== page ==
He (Gene) writes:
"I am re-reading Sowell's wonderful book, Say's Law: An Historical Analysis. If you want to read a fascinating history and understand the theoretical issues at play more clearly, do pick it up. In any case, a will, as usual, comment occasionally as I read, starting here.
The first thing of note is, come on, this is Thomas Sowell. He is a fairly market friendly, "right-wing" economist, and no "born again Keynesian," as I was recently accused of being. So if he says that Say came to agree with Malthus, well, perhaps he is wrong, but it's not because he wants to throw the decision to the opponents of Say's Law; he is just being honest.
And when he writes, in his very first sentence, "The idea that supply creates its own demand -- Says' Law..." he is not trying to back Keynes, he is letting us know that is a pretty darned good way to summarize Say's Law."
I can't speak exactly for Keynes (I'd have to review a few things before I tried to), but another thing to remember regarding Gene's last paragraph is that most Keynesians don't think Say's Law stated that way is all that crazy in most circumstances. Supply is calibrated to expectations about what the market will bear, as well as cost and profit requirements. As everyone knows, those wage earners and rentiers that get payments from the entrepreneur (costs, from the entrepreneur's perspective) and the profits of the entrepreneur himself are earmarked either for reinvestment, a cash cushion, or consumption. Demand is implicit in supply in "normal times" in exactly the sense that Say was discussing. There really has to be something exogenous to this whole logic to upset Say's Law. It's not that Say's Law is nonsense - it's that it doesn't consider a few other things.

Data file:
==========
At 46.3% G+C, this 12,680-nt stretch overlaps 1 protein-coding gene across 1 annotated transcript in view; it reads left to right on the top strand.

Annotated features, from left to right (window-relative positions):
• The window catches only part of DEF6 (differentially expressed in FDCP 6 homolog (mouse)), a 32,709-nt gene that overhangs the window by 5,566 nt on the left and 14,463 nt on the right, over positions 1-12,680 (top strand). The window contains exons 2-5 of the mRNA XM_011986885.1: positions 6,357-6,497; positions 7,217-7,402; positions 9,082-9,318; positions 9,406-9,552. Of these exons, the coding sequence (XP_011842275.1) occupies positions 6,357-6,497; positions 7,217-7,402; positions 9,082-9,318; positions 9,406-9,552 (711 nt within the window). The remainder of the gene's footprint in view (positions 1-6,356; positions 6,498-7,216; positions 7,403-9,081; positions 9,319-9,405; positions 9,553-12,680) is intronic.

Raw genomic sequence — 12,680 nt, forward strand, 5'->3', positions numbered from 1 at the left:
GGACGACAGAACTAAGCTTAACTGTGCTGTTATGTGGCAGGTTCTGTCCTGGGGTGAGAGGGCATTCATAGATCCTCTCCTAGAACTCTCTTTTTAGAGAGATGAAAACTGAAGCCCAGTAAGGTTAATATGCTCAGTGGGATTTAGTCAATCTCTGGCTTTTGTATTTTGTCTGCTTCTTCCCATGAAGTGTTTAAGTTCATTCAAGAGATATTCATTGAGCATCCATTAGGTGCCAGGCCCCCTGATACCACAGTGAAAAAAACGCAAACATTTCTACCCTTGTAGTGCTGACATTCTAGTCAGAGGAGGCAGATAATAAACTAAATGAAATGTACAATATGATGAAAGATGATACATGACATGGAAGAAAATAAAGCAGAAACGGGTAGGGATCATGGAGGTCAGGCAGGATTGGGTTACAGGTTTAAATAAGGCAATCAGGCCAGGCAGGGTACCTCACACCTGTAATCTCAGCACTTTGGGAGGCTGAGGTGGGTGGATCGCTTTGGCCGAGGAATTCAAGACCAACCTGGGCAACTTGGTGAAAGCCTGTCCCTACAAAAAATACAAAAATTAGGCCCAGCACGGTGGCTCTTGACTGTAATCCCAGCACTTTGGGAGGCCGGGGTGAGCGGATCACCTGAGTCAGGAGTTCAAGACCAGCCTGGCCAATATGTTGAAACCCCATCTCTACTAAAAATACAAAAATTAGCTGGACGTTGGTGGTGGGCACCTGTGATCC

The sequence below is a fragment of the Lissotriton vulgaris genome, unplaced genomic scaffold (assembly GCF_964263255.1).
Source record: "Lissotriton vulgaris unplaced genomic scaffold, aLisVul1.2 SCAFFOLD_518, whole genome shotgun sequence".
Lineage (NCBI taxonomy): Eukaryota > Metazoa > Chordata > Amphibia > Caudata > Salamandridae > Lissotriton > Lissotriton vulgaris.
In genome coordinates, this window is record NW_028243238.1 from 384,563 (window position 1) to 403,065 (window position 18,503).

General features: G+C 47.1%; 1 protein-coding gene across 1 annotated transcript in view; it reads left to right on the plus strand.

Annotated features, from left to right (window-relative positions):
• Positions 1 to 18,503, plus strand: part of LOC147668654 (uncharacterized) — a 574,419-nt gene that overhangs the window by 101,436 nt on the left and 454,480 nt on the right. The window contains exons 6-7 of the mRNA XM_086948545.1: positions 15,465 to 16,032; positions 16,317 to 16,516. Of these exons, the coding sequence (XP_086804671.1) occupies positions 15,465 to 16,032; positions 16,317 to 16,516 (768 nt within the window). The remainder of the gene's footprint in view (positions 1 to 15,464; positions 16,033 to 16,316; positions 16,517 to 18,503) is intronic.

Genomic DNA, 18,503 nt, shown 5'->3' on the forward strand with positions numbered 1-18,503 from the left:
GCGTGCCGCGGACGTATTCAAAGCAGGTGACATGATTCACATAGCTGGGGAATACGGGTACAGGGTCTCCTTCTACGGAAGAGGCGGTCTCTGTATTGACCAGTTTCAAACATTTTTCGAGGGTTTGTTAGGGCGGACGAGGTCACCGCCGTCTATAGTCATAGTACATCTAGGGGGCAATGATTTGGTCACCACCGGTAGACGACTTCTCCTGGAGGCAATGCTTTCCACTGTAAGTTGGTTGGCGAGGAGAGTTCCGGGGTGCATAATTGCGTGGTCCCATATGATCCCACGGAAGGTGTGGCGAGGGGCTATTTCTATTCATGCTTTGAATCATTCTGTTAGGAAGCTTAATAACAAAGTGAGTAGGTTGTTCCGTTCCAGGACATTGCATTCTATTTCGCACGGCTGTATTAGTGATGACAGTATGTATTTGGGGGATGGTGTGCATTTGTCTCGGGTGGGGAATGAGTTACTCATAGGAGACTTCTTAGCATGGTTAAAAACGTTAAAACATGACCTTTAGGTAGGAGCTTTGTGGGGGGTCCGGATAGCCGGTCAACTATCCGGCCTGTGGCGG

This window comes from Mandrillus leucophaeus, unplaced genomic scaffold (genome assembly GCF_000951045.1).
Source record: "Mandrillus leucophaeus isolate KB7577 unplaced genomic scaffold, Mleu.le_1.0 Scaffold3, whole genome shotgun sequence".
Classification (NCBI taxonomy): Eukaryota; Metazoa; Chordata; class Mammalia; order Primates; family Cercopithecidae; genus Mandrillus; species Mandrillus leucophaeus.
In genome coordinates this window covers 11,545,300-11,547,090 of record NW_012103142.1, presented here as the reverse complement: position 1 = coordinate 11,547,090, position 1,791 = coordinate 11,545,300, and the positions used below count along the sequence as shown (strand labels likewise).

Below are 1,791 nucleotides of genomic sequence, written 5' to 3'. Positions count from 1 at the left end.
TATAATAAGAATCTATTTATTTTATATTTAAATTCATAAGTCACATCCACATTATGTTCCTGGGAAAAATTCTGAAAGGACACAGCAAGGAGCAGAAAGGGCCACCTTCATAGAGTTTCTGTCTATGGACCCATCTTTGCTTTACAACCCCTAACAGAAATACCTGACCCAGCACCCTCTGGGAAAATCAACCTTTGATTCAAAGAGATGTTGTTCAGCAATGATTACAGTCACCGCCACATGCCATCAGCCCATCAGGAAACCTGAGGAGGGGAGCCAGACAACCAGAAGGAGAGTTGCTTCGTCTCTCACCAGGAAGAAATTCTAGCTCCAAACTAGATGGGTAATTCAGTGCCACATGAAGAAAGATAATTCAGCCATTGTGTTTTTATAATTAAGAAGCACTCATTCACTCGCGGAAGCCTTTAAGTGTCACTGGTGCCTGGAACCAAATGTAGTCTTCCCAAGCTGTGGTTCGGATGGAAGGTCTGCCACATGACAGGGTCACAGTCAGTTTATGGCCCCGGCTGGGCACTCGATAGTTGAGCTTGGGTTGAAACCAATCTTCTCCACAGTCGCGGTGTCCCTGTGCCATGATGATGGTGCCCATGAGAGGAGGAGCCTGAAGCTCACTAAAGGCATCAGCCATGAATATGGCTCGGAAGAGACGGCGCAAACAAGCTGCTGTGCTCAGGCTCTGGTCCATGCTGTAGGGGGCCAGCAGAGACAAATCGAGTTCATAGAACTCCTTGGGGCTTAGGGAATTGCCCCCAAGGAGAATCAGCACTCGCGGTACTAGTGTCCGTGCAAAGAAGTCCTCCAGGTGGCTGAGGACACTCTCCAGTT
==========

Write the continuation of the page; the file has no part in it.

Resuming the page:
I also think one of the biggest problems with discussions of Say's Law is this confusion between "general gluts" and recessions. They're related, but not the same. The former is a fundamentally Walrasian concern, while the latter is a fundamentally Keynesian concern.
It's the exact same confusion that comes up when people mix up excess supply of labor and unemployment. They're not the same thing.